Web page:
‘Ludicrous’: limits on police wildlife inquiries on Queen’s estates decried

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The Guardian

Wildlife campaigners have said it is “ludicrous” that police have to ask the Queen’s permission before they can enter her private estates to investigate alleged wrongdoing.

The campaigners were speaking after the Guardian revealed that dozens of UK laws stipulate that police are barred from entering any of the Queen’s private estates without her consent to investigate crimes ranging from wildlife offences to environmental pollution.

The Guardian also disclosed that police and official regulators had investigated a series of alleged wildlife and pesticides offences against legally protected birds of prey at the Queen’s privately-owned estate at Sandringham in Norfolk.

Buckingham Palace has previously declined to comment. Ruth Tingay, the co-director of the environmental group Wild Justice, which seeks stronger laws to protect nature, said the royal family’s decision not to respond “looked like a massive cover-up”. “How are they allowed to get away with that? How many other raptor persecution incidents have been covered up on royal estates?” she asked.

Documents and other reports show that Sandringham was the focus of successive police and regulatory investigations between 2005 and 2016.

Norfolk police and Natural England, an official agency that seeks to protect the country’s environment, have investigated the deaths of a goshawk, a sparrowhawk, a red kite, a tawny owl and a marsh harrier at Sandringham estate and land it owns nearby, but only one prosecution has been brought.

Police interviewed Prince Harry and two others in 2007 over the shooting of two hen harriers. They denied being involved. the prince’s spokesperson said at the time that police had been in contact with him and a friend to ask them if they had any information that could help because they had both been in the area. The Crown Prosecution Service did not prosecute anyone.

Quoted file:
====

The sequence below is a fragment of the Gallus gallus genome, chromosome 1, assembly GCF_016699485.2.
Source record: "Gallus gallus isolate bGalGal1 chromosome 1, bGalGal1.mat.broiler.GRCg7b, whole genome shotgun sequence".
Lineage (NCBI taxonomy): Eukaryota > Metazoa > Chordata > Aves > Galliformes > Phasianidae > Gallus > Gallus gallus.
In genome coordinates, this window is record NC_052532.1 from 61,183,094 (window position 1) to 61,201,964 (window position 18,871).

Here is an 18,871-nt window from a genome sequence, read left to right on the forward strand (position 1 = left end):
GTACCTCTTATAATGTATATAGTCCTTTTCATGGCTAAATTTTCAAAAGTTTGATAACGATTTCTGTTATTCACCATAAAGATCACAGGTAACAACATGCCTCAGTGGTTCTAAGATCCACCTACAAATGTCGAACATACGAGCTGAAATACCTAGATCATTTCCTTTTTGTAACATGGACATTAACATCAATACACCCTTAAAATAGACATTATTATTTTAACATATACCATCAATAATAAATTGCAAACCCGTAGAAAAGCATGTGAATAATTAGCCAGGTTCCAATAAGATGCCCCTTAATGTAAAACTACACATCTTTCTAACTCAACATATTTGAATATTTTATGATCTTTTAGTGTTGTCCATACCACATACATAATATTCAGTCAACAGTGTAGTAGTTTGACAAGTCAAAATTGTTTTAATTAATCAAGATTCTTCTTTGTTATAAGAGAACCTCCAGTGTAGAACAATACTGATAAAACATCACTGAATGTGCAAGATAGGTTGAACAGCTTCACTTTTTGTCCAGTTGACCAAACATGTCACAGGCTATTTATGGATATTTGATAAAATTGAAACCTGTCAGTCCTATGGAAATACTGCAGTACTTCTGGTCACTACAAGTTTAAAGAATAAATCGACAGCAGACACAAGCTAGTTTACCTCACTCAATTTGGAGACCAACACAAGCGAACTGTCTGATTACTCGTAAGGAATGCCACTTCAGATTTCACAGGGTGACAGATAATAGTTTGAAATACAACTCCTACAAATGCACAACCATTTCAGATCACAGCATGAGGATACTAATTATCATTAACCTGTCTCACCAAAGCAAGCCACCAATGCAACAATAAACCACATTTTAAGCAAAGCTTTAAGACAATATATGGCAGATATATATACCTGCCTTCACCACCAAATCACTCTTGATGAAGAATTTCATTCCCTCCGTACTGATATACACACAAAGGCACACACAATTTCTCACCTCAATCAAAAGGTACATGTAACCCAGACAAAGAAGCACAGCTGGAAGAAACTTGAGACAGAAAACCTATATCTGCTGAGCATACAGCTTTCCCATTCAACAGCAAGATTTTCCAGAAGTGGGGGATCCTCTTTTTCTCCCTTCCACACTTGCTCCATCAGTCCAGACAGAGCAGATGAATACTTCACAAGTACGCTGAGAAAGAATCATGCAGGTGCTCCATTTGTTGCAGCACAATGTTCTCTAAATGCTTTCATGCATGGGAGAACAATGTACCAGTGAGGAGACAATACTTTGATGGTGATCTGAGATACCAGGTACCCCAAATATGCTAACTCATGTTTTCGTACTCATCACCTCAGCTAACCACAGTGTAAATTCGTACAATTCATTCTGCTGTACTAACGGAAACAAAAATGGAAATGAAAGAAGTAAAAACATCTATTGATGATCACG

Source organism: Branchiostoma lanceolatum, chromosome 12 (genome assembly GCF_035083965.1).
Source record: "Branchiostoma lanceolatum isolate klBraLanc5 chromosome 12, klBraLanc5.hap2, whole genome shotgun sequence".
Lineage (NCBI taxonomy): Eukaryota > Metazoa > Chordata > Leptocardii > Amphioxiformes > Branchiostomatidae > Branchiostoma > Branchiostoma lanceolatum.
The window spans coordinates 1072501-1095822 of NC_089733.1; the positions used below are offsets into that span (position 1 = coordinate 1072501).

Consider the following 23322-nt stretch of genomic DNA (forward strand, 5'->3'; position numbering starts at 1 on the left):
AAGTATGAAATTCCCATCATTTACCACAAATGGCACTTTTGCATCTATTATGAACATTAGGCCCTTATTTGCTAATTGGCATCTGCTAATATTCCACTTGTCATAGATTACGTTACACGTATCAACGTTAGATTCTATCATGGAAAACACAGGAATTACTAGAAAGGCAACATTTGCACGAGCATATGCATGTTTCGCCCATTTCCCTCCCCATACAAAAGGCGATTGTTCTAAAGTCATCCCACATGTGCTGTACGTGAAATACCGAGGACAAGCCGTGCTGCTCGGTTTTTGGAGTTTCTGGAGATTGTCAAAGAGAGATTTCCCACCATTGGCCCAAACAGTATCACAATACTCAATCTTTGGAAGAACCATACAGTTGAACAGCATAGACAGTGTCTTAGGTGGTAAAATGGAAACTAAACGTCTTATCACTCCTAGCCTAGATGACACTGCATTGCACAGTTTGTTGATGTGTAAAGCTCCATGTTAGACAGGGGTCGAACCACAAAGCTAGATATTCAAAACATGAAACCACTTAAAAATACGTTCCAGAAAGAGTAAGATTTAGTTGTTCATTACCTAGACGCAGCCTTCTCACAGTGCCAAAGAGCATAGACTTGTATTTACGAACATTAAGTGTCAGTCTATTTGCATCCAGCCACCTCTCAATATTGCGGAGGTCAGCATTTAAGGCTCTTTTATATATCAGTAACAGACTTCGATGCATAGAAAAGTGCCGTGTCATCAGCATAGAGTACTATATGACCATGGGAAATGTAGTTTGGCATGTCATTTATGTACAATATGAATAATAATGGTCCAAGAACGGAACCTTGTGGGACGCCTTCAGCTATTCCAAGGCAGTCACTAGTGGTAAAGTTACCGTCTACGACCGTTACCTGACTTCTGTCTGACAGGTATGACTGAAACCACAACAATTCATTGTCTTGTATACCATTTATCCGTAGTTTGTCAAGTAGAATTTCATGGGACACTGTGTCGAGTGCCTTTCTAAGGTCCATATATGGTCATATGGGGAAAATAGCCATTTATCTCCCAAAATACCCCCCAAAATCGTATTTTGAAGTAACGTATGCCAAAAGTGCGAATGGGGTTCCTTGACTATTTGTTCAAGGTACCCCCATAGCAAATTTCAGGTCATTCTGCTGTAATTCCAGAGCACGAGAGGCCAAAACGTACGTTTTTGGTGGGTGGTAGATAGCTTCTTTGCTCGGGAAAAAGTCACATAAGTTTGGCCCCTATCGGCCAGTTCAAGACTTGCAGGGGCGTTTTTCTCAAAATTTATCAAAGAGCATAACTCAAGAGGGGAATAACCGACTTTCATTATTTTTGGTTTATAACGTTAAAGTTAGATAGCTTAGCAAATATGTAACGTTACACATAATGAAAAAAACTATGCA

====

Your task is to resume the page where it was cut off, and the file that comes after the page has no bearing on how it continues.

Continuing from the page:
The revelations are discomforting for the Royal Society for the Protection of Birds given that the Queen has been its patron since 1952. The charity was asked if it was seeking a meeting with the royal household to discuss the series of investigations or if it had a view on the alleged crimes against birds. It declined to answer.

In a general statement, it said: “We believe it is in the interests of all landowners to cooperate fully with any investigation so that, where the Crown Prosecution Service believes appropriate, legal action can be taken.”

Wildlife crime investigators have said it is normal practice not to notify the target of a police search before a search for evidence takes place.

The Guardian disclosed last week that personalised exemptions for the Queen in her private capacity have been written into more than 160 laws since 1967, granting her sweeping immunity from swathes of British law.

These include 31 laws which bar police from entering the private Balmoral and Sandringham estates without her permission to investigate suspected crimes, a unique privilege not granted to any other private landowner in the UK.

Tingay said: “That’s the most ludicrous thing I’ve ever heard. It just gives everyone an opportunity to clean up if there is something there and then invite the police in the next day. And of course, there’ll be nothing to find. I can’t think of it happening in any other sector.”

Norfolk police previously said that any allegations “on, or close to, the Sandringham estate are investigated in an open and transparent manner with the full cooperation of the Sandringham estate”. Natural England has declined to comment on the cases.

July 17, 2022 at 04:52PM Rob Evans, Severin Carrell and David Pegg

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